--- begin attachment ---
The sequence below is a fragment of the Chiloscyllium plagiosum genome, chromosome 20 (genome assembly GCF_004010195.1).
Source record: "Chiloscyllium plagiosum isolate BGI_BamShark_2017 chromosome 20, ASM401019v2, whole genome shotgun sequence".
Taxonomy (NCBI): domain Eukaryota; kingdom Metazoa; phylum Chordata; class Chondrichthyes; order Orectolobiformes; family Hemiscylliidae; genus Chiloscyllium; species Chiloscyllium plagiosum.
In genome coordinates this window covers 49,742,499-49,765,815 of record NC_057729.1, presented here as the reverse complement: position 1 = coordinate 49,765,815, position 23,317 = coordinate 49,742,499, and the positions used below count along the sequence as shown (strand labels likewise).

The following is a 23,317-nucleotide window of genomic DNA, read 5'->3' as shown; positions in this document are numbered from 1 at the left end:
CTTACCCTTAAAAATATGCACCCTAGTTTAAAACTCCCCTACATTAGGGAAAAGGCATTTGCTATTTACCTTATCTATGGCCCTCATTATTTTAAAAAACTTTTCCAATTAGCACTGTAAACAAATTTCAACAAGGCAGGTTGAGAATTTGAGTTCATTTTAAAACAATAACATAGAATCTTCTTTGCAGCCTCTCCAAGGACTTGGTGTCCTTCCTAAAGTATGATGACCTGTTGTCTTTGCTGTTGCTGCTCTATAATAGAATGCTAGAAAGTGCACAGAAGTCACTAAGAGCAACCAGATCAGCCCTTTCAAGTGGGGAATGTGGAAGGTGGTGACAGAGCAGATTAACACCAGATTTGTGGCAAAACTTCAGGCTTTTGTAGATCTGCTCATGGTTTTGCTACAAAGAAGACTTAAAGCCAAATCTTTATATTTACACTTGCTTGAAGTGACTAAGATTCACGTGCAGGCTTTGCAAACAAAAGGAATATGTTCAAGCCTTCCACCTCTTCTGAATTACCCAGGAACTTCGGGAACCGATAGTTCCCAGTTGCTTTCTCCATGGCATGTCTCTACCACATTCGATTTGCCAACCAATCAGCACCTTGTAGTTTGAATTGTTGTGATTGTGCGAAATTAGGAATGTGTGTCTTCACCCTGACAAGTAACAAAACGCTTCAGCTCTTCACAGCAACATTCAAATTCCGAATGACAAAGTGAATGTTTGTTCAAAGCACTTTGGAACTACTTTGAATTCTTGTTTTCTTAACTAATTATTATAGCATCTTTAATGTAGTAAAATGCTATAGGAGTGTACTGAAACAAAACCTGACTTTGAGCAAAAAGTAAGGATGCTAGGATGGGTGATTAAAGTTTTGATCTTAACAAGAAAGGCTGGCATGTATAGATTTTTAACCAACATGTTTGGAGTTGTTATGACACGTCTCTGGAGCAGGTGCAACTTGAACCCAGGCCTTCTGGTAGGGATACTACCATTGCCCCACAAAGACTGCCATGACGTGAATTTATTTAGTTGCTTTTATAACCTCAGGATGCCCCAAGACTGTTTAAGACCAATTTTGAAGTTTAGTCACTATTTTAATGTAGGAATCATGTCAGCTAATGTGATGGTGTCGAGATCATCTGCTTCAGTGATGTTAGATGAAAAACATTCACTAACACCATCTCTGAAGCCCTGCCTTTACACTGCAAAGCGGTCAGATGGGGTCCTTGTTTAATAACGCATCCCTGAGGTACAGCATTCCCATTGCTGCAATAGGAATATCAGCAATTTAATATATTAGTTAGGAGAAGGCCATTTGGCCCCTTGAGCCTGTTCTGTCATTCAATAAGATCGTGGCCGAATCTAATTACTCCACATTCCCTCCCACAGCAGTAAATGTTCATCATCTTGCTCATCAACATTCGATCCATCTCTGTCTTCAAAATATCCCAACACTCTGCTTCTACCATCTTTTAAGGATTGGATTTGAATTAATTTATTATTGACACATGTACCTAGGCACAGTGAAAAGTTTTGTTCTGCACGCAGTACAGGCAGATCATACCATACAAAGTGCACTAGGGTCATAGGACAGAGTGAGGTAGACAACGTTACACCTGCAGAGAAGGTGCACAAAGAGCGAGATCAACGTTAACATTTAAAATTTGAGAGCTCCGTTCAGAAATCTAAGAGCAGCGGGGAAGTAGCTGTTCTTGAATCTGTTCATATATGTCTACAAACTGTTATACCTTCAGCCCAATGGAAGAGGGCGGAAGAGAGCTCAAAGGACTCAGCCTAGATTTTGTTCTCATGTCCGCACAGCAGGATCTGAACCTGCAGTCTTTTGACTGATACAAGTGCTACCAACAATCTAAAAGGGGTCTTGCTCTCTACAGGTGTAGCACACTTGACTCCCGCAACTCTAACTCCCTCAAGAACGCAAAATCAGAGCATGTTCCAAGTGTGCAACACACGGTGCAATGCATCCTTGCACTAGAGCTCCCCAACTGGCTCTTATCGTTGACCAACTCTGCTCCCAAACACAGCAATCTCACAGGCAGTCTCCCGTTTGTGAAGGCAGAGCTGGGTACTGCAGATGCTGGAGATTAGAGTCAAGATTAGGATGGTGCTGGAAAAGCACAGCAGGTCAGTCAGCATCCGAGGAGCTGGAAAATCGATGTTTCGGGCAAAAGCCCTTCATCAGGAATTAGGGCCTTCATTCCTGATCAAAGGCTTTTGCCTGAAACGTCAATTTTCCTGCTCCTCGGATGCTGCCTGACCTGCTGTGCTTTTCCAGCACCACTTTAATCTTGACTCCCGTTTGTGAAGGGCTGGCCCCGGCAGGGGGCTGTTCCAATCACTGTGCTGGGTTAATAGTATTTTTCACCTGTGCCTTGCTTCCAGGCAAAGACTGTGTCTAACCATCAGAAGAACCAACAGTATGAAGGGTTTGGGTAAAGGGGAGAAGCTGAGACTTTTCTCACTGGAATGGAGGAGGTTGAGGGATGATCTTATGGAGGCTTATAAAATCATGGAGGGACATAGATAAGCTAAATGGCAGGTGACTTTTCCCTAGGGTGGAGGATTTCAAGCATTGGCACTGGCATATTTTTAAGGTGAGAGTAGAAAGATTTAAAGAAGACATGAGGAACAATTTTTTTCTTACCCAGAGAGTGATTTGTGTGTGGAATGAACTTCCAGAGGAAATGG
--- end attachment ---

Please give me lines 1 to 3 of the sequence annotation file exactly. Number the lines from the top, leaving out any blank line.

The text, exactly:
The sequence below is a fragment of the Chiloscyllium plagiosum genome, chromosome 20 (genome assembly GCF_004010195.1).
Source record: "Chiloscyllium plagiosum isolate BGI_BamShark_2017 chromosome 20, ASM401019v2, whole genome shotgun sequence".
Taxonomy (NCBI): domain Eukaryota; kingdom Metazoa; phylum Chordata; class Chondrichthyes; order Orectolobiformes; family Hemiscylliidae; genus Chiloscyllium; species Chiloscyllium plagiosum.